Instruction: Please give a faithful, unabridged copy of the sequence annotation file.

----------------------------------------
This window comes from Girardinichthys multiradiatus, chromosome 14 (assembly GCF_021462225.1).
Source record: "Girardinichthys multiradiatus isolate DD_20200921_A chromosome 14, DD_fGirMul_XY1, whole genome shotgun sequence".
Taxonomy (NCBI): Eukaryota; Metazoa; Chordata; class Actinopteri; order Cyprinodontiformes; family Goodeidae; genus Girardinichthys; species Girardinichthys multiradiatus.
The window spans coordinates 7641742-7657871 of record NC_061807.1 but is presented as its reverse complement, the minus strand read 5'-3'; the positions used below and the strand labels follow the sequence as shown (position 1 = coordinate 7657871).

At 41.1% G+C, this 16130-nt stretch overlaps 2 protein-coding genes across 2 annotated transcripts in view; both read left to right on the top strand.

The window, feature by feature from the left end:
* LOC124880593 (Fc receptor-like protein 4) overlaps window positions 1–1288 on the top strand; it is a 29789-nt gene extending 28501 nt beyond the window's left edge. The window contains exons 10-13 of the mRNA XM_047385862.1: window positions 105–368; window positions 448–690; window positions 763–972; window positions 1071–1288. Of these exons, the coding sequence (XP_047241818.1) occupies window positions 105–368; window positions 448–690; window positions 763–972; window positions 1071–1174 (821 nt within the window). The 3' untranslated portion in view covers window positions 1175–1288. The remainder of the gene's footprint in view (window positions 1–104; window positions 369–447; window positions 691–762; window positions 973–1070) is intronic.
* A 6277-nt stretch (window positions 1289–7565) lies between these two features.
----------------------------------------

This window comes from Girardinichthys multiradiatus, chromosome 14 (assembly GCF_021462225.1).
Source record: "Girardinichthys multiradiatus isolate DD_20200921_A chromosome 14, DD_fGirMul_XY1, whole genome shotgun sequence".
Taxonomy (NCBI): Eukaryota; Metazoa; Chordata; class Actinopteri; order Cyprinodontiformes; family Goodeidae; genus Girardinichthys; species Girardinichthys multiradiatus.
The window spans coordinates 7641742-7657871 of record NC_061807.1 but is presented as its reverse complement, the minus strand read 5'-3'; the positions used below and the strand labels follow the sequence as shown (position 1 = coordinate 7657871).

At 41.1% G+C, this 16130-nt stretch overlaps 2 protein-coding genes across 2 annotated transcripts in view; both read left to right on the top strand.

The window, feature by feature from the left end:
* LOC124880593 (Fc receptor-like protein 4) overlaps window positions 1–1288 on the top strand; it is a 29789-nt gene extending 28501 nt beyond the window's left edge. The window contains exons 10-13 of the mRNA XM_047385862.1: window positions 105–368; window positions 448–690; window positions 763–972; window positions 1071–1288. Of these exons, the coding sequence (XP_047241818.1) occupies window positions 105–368; window positions 448–690; window positions 763–972; window positions 1071–1174 (821 nt within the window). The 3' untranslated portion in view covers window positions 1175–1288. The remainder of the gene's footprint in view (window positions 1–104; window positions 369–447; window positions 691–762; window positions 973–1070) is intronic.
* A 6277-nt stretch (window positions 1289–7565) lies between these two features.